Friday, February 1, 2008


Glamourpuss, Dave Sim's new comic will arrive in comic stores this April. Dave Sim is of course the creator of Cerebus, a comic he self published for 26 years and ran 300 issues. Glamourpuss will certainly be one of the most talked about titles of 2008 and it looks and reads (from what I've seen so far) unlike anything else out here in comic book land. Basically Glamourpuss will be a slightly veiled satire of the fashion industry and a forum for Dave Sim to talk about photo realistic comic book artists like Stan Drake, Neal Adams, and Al Williamson. For a good little interview with Sim about Glamourpuss go to:

I'm of two minds about the release of Glamourpuss. I was a long time fan of Cerebus until probably the last 100 issues. Until issue #186 of Cerebus, I always thought Cerebus and Dave Sim would be regarded as one of the greatest benchmarks in the comic book medium. Issue #186 of Cerebus contained an essay by Sim called "The Male Light and The Female Void" in which he expresses some of the most misogynistic thoughts that I have ever seen in print. Dave Sim is a highly intelligent person, but I think he lives in a too isolated, idealistic environment and just makes too many generalizations. Sim's essay angered a lot of his audience (which I believe was once one with a higher percentage of female readers than most comic books) and his female characters from then on in Cerebus took on the characteristics of how Sim viewed just about all women, whereas his female characters were once amongst the strongest portrayals in comics. Following Cerebus #186, Sim had several other essays within Cerebus in which he targets feminism as being the root of what is wrong with modern society.

A lot of his audience left Sim because of his views on women and I think a number of readers that still continued to buy Cerebus did so because they had done so for so long and they figured that they might as well stay with it until the end. People that were outraged with Sim after these essays generally just called him a loon and didn't offer counter-arguements as to why he was wrong. I don't agree with Sim's views, but at the same time I recognize that I'm not a good debater with the linear thinking necessary to refute his positions.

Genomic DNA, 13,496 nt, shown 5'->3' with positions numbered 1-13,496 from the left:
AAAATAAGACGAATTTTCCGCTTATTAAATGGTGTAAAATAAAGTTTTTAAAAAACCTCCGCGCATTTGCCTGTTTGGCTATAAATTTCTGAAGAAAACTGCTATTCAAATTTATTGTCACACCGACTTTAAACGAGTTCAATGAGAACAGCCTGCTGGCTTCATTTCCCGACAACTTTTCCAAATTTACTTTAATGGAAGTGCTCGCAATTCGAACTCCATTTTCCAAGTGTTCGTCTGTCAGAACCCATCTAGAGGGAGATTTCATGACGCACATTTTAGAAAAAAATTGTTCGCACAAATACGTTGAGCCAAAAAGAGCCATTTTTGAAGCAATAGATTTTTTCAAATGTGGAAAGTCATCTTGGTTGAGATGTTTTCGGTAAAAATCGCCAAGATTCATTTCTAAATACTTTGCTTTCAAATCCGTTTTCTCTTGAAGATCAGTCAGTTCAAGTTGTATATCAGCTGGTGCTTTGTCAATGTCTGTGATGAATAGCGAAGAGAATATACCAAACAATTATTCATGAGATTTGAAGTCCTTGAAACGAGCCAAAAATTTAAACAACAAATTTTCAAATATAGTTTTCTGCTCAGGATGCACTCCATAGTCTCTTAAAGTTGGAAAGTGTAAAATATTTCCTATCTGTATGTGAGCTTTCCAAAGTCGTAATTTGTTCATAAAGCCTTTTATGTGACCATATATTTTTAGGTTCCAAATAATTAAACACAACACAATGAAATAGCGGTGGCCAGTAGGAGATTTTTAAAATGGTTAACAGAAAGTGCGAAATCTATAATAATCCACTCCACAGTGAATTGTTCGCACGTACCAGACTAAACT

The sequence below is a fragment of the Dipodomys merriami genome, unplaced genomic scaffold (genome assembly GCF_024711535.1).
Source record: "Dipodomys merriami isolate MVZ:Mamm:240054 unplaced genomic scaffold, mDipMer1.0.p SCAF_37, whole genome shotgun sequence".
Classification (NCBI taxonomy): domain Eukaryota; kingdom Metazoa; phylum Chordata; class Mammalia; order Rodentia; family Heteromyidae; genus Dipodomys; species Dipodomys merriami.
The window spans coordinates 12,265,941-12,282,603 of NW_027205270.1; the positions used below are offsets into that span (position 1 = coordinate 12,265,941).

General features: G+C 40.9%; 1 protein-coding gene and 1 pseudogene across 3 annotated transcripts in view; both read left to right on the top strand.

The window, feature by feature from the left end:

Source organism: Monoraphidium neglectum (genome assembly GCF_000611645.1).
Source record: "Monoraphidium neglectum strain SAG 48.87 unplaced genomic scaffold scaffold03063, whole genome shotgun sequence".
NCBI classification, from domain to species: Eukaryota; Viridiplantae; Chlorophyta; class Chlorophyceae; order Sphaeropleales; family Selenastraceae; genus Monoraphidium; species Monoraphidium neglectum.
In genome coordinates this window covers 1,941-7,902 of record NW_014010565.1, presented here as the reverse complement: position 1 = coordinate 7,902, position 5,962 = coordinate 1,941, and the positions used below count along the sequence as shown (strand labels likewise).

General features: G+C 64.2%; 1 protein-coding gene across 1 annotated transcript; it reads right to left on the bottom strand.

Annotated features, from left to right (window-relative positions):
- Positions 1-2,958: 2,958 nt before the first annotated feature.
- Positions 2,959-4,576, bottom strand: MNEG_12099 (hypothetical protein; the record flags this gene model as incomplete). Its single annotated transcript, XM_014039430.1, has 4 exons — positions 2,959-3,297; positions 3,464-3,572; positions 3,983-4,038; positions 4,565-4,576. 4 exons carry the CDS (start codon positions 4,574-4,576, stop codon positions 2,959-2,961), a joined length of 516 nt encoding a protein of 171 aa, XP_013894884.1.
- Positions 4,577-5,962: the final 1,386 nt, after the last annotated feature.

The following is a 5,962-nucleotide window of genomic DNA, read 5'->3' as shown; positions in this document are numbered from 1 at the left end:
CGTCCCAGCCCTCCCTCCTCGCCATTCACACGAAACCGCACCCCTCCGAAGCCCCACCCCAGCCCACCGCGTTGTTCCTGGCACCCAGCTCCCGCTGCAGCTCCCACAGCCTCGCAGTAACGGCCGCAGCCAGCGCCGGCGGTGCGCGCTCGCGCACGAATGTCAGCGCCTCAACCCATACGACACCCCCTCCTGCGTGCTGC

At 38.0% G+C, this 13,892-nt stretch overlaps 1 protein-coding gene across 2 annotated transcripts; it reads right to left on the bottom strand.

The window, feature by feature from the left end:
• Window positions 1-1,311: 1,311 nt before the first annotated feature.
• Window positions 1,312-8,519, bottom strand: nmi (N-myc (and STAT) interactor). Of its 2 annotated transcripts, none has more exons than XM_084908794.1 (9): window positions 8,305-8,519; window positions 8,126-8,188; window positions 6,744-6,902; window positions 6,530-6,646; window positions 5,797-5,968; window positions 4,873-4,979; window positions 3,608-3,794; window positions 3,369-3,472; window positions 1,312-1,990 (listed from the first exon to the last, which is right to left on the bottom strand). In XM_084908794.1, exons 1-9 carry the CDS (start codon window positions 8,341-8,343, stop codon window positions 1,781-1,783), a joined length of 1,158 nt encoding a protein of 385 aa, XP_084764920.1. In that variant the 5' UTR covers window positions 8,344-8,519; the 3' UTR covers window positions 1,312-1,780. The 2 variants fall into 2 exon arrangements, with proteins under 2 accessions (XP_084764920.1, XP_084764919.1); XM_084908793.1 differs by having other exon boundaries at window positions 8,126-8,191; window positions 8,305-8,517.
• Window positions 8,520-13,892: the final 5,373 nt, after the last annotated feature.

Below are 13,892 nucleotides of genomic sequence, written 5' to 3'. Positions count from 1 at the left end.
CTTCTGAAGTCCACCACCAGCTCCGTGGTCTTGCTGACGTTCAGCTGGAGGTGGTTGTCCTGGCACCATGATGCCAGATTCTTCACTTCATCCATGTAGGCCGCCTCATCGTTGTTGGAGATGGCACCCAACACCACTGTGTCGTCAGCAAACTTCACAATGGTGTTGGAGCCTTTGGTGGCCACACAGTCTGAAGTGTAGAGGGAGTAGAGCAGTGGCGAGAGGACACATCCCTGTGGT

Dave Sim also read The Bible in preparation for the latter arcs of Cerebus (starting with Rick's Story) and upon finishing The Bible, Sim became a fundamentalist believer and I think that the last one humdered issues of Cerebus were basically his interpretations of The Bible. The last one hundered issues of Cerebus were very dense and I think that they were only of interest to those with familiarity with The Bible and believed what is contained within that book. Having sold the last one hundred issues of Cerebus at my store and talking with the people (guys) still buying it, they, like me were largely not reading the actual comic, rather they'd read parts of it and parts of Sim's essays in the back of the title to see what other topics Sim would pontificate upon. So sadly Cerebus didn't become the benchmark title that I originally thought history would bestow upon it, rather it is largely now regarded as a curious look into the mind of Dave Sim. For me, I think Cerebus #200 serves as a good ending to the epic saga of Cerebus and I wonder what the last one hundred issues of Cerebus would have been like if Sim hadn't become a scholar of The Bible.